page 2 of 3
I asked it to “set a timer for 5 minutes”. Google’s app returned a page of search results. Notice that one of the results is a forum post about Siri setting a timer for 10 minutes when the user asks for 5.
All of this voice recognition and artificial intelligence software has a long way to go. Fanboys will marshal evidence for the side they signed a two-year contract with. That’s why I think this Android vs. iOS fanboy war is so heated. This is not like Coke vs. Pepsi. When people commit to a platform for a few years, they tend to vociferously defend their consumer choice, even resorting to intellectually fraudulent flame wars.
Google Search is a remarkable app, but it was never intended to be like Siri. It is, however, much more intelligent than it used to be.
Google Search is Intelligent
The improved Google Search app will provide a spoken response to many requests. This comes in handy if you are unable to type, lazy, don’t want to type a long search query, or disabled. It’s actually quite impressive as to what it can do:
I asked Google Search what the weather is like today. It spoke out the current conditions and immediate forecast, as well as displaying weather information. I don’t live in South San Francisco, however.
I mentioned this with the iMaps fiasco — no set of mapping data is perfect. Google’s app was unable to detect the correct city I was in, but it was close enough for accurate weather information. I’m not a fanboy, so I won’t lord this mistake over them. I know, all too well, maps and voice recognition are nascent technologies. They’re flawed, buggy, and bleeding-edge.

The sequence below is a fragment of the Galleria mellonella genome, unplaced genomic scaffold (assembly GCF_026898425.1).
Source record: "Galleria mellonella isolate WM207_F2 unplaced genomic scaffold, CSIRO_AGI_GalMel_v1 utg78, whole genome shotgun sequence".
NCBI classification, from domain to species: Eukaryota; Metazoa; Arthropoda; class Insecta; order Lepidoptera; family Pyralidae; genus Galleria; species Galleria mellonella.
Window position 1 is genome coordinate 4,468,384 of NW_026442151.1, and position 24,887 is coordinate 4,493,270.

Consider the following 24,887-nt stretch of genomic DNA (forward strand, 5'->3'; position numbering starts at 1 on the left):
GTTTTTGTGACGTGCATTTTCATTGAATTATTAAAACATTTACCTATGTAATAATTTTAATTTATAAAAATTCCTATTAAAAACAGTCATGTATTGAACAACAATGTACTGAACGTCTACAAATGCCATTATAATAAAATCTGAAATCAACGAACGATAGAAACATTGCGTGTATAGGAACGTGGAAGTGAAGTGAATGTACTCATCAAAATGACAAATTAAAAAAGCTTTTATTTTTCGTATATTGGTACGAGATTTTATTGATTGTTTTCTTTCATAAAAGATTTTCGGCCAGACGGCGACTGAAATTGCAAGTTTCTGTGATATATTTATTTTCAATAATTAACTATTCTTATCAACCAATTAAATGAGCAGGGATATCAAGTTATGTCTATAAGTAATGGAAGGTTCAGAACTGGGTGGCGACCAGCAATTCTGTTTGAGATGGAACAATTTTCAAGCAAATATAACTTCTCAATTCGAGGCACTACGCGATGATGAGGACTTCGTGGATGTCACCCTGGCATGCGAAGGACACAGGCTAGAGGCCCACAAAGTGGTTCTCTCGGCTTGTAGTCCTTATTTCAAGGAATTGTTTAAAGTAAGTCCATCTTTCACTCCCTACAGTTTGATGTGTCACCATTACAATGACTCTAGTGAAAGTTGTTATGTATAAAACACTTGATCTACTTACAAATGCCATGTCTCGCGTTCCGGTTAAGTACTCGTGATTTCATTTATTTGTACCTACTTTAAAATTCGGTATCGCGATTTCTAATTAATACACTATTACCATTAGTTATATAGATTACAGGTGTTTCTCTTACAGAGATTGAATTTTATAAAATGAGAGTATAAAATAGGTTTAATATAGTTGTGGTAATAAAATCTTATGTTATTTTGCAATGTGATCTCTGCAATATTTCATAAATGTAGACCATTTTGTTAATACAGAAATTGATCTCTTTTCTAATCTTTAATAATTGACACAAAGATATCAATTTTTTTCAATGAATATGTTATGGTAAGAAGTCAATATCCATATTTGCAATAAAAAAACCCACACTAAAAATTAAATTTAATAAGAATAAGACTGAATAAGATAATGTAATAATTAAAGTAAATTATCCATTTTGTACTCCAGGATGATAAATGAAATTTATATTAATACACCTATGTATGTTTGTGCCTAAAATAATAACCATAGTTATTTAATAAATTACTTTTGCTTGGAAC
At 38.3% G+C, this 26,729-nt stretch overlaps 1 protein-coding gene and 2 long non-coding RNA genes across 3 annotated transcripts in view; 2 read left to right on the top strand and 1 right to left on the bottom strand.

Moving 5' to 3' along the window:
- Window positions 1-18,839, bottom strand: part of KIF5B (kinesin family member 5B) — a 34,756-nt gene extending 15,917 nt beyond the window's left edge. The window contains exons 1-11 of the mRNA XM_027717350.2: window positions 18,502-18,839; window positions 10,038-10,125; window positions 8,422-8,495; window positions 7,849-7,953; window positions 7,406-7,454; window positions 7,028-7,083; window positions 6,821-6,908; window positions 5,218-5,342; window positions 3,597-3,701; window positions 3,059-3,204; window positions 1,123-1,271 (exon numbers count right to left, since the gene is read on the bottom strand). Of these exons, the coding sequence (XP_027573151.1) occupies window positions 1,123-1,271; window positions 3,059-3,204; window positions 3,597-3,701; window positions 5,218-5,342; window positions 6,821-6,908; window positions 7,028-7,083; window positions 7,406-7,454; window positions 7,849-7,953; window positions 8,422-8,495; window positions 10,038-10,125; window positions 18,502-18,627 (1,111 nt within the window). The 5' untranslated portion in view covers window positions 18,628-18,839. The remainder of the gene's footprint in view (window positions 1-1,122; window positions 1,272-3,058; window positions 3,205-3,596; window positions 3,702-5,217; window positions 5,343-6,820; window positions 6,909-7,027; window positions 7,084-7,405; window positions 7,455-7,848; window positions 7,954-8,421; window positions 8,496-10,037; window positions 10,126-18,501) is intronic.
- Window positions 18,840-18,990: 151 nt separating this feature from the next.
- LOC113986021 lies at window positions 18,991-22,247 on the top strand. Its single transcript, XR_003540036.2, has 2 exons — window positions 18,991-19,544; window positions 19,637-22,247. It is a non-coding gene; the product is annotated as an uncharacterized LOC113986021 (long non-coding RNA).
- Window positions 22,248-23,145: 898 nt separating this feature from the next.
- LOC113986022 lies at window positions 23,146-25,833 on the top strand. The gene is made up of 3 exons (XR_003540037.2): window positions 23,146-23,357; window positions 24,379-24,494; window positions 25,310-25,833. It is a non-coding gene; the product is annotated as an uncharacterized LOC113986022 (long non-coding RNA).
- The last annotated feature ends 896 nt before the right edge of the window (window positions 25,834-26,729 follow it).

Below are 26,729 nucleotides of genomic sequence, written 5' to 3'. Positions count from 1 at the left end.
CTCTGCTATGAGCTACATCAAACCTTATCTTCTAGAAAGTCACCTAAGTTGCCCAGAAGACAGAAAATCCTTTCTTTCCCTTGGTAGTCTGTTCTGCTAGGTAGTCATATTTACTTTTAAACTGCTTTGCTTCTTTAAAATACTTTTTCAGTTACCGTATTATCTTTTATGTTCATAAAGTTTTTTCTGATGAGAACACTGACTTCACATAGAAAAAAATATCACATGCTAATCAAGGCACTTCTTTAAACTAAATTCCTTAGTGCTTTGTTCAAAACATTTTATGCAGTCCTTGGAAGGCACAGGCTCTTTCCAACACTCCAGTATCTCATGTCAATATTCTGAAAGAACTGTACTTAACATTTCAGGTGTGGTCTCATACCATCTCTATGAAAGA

“How do I tie a neck-tie?” was my next query. (I know how to do this, by the way, even though us Silicon Valley techies are slobs.) It produced a YouTube video that demonstrated this task. Google’s ownership of the best web entities gives them an edge in many ways.
Google Search can retrieve stock quote information if you ask for a particular quote. It does not, however, interpret a question such as “how’s the stock market doing today?” as one might expect. I get a page of search results. One needs to be specific with the app. It is intelligent to some degree, but limited in its ability to interpret commands. Since it cannot ask follow-up questions, you will get results, but maybe not what you expect. The user must be specific. If you want to know how the market is doing, ask about the DOW, S&P or NASDAQ. (continue…)
Follow Appledystopia on Google News
Share This Page